However, as I've mentioned alot to people lately, for me social media is a uniquely vile and disgusting medium that brings out the worst in people. For me this isn't about one woman, but about an entire medium.
The next few decades are going to be hard on you, because the presumption of privacy and the idea that individual grievances should be kept between individuals are absolutely things that are going to go away. People just a couple years younger than us are in the habit of taking pictures of their breakfast and are disappointed when fewer than five of their friends comment on the results.
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JoshCrow
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My only hope is that I can somehow someday convince my kid (who is now only 2) that social media is an enormous soul-sucking machine before his peers get to him. Sadly I think my chances are slim to none - it looks like teenagers can't exist without it these days.
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jasonr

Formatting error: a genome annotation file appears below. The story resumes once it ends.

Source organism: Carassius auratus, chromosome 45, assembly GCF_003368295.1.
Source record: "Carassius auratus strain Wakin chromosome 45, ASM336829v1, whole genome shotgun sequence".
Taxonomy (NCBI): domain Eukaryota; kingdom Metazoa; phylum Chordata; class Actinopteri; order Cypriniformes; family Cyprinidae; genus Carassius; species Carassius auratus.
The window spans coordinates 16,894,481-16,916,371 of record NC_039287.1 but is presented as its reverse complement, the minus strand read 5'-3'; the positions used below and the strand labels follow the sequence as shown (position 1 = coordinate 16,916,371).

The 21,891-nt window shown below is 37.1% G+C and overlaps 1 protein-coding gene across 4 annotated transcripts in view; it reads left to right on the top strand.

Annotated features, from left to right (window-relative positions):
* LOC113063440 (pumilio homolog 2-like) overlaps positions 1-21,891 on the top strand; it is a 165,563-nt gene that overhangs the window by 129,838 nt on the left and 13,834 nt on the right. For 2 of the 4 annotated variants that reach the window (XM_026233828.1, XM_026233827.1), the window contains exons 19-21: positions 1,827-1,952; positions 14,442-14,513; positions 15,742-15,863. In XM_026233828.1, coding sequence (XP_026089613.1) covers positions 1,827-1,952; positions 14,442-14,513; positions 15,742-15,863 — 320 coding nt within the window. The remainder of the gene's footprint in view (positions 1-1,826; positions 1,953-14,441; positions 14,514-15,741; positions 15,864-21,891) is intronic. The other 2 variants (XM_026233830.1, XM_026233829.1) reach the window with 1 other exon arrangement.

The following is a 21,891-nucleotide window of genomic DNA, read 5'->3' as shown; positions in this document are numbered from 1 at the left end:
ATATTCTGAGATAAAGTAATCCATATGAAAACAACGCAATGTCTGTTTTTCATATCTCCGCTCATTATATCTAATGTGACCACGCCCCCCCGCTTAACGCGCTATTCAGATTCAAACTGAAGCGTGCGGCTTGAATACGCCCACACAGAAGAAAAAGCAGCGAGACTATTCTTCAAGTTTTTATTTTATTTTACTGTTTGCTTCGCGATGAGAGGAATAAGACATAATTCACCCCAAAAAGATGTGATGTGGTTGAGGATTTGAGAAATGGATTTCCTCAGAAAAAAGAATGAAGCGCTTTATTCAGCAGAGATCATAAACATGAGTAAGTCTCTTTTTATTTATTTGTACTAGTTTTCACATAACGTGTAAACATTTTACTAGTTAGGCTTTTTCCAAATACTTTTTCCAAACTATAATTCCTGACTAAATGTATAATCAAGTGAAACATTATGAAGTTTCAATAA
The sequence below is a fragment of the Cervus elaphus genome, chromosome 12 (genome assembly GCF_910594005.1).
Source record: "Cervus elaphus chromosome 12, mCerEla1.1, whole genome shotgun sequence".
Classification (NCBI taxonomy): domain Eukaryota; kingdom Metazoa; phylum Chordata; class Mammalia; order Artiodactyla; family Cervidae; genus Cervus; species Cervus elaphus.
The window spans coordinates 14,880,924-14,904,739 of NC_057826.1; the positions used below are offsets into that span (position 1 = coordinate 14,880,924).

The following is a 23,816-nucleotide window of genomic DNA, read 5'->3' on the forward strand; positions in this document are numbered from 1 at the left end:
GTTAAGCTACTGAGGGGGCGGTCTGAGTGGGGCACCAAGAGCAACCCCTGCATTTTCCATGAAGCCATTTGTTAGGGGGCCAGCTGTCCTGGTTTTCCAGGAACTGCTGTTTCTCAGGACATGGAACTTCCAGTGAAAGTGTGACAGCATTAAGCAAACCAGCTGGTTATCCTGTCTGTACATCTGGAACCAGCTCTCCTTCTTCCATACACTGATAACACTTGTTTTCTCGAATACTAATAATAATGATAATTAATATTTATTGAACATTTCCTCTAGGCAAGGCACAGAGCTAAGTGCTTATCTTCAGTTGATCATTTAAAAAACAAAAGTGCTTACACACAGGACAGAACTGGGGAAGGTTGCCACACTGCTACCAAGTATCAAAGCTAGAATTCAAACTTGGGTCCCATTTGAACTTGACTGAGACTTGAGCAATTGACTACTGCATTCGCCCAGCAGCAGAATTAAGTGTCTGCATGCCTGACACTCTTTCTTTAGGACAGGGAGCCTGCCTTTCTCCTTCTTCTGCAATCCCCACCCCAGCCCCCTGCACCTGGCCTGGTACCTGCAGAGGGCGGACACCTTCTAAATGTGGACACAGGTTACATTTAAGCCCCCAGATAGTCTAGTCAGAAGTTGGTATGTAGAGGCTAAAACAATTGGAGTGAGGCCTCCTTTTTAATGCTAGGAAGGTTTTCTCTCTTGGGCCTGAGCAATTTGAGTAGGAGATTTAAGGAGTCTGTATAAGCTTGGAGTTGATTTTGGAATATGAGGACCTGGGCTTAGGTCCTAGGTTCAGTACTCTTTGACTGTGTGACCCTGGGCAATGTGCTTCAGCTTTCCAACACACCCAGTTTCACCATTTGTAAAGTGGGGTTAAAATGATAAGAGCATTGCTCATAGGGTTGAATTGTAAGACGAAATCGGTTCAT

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I agree with Josh. My daughter is 15 months and it will probably be hopeless for her although I'll do my best.

I'm only 35. My generation *created* social media. So how can it be that we are already shaking our fists from our rocking chairs lamenting the decline of the youth? Is this like what video games were to my parents' generation?

But no, scratch that. Not TV, not the Kardashians, not anything that's come before seems as bad as Facebook and Twitter. What's worse than watching gutter trash debase themselves on TV for an hour? How about a form of entertainment that convinces the majority of the population to turn themselves into gutter trash 24/7?

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JoshCrow
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Heh, and here is teenage exhibit A.